Submission is a role taken for ordered benefit.


Each person in The Trinity fulfills a role, working for a common goal, setting the standard for mutual submission (for example, in salvation, Eph 1:3-14). Goals indicate an order; order necessitates authority. Submission assumes an authority. Humans have been given both authority to rule and authorities to rule them.

Biblical Theology of Submission

submission3God created creation with authority; light was given to govern, order, and define time (Gen 1:14-19). “Subdue and have domination” before sin (Gen. 1:28) indicated ordered, beneficent human conservation and management, production from and protection of creation (Gen 2:5, 8, 15). By naming the animals (Gen 2:19) humans were following The Creator’s lead (Genesis 1:5, 8, 10).  Adam had been given jurisdiction over the creation with a directive to rule.  “Naming” required direct, relational rule: time spent to learn the nature of the thing being studied. Naming displayed classification rules: the basis for describing language, art, or science.

Coercion (Num. 32:22, 29) and slavery (Jer. 34:11, 16) corrupted order and rule after sin (Gen 3:17-19). Pollution and unwise resource usage suggest that at times human selfishness and manipulation of power pervert the intention of creation from “use” into “abuse” (2 Chr 36:20-21; compare Ho 2:8 with 9:16). God’s active intervention for redemption is necessary: “He will subdue our iniquities” (Mic 7:10).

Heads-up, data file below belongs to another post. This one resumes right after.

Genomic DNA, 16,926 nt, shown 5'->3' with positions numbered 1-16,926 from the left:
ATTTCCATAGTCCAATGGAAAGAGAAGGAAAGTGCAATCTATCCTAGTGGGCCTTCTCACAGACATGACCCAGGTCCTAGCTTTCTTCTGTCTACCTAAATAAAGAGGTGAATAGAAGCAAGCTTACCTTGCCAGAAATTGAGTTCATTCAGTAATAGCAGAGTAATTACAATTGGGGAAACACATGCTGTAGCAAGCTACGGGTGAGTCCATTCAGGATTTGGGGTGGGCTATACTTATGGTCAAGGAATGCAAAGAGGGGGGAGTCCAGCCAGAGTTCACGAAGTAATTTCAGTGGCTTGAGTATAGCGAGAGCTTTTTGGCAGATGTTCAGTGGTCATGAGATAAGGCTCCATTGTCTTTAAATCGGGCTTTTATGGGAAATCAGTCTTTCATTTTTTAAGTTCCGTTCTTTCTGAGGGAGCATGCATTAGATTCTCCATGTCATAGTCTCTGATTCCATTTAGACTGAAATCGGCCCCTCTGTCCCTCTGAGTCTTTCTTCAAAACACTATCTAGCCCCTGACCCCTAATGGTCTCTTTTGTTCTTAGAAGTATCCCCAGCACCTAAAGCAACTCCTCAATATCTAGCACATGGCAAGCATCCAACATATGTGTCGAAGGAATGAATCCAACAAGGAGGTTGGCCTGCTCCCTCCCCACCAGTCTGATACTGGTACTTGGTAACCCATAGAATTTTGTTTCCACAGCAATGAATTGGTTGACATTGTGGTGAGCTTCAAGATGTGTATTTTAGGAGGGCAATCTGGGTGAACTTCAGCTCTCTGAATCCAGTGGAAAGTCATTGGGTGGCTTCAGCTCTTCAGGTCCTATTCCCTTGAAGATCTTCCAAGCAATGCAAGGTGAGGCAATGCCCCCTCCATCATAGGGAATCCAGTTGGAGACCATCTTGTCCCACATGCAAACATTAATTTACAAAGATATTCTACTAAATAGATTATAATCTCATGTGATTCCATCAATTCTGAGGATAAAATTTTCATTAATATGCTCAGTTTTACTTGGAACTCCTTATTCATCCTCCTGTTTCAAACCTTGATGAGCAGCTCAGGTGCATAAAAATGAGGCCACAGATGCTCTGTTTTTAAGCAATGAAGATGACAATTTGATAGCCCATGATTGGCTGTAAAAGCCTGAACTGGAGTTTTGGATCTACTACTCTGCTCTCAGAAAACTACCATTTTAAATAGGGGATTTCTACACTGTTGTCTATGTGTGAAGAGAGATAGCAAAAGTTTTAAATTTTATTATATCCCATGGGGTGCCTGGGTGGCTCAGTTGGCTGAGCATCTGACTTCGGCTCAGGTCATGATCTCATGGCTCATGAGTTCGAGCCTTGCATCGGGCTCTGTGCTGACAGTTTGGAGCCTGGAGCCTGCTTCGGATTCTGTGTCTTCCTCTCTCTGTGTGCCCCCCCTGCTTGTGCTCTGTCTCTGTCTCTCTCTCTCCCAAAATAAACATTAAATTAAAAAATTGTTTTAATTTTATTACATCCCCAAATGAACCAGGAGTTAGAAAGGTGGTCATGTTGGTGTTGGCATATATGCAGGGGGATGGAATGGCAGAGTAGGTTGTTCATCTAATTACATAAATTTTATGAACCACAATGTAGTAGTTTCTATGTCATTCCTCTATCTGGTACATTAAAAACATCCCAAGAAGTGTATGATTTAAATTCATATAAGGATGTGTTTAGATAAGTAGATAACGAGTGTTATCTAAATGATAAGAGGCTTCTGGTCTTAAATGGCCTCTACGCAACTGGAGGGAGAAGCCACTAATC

Jesus’ submission was required to subdue sin (Ph 2:5-8; Heb 9: 26). Jesus’ sacrifice was submission to His role (Matt 26:39, 42). Submission is a role taken for ordered benefit: Jesus reinstitutes the original intention for humanity’s rule (Gen 1:28; Ps 8:5; Eph 1:22). Because of God’s creational order, government is given for human good (Rom 13:1-7; 1 Pet 2:13-17), men bear first responsibility at home (Eph 5:22-25; 1 Pe 3:1-7), and younger should be subject to those older (1 Pet 5:5). Submission was expected to be given to those who had become servants to The Church (1 Co 16:16). Mutual submission, each person to another, was charged (Eph 5:21). Ultimately, any person who placed themselves under the authority of another was obeying God (1 Pe 1:2, 14, 22). Proper submission is fulfilled in relationship with others who all live under God’s ordained order, albeit, in a broken world (1 Pe 3:8-12).

Biblical Philosophy of Submission

submission2Living under order indicates there is a need for organizational structure in local church polity. Paul left Titus in Crete (1:5) to “straighten out what was left unfinished” by “appointing elders” with clear “direction.” The first injunction was to put in order something in addition to what Paul had begun. Elders were to be set down, established, arranged not in the sense of ordination but of authoritative election (Acts 14:23) and planned selection (Acts 20:13).

The work of The Church should be collaborative as it is found in the recurrent phrase “fellow worker.” Over and over again the concept of operating in tandem, partnership, working together, co-submission, accountability, and shared vision was key in “the work” where status was not the point (1 Co 16:3-4, 12, 15-18, 21; 2 Co 8:16-24; Eph 6:21-22; Col 4:7-17; 1 Thess 2:17-3:10; 3 Jn 8). Cooperation was crucial in confederation with fellow mates (the way the term was utilized in the currency of the day).  Epaphras, for example, has an undesignated responsibility but is “vouched for” by Paul who adds the man “is working hard” for the Colossians (4:12-13). The New Testament suggests clear order with interrelated responsibilities.  Commitment to the common goals and tasks of doing “everything you can to help” with the general command that “our people must learn to devote themselves to doing what is good” (Titus 3:13-14).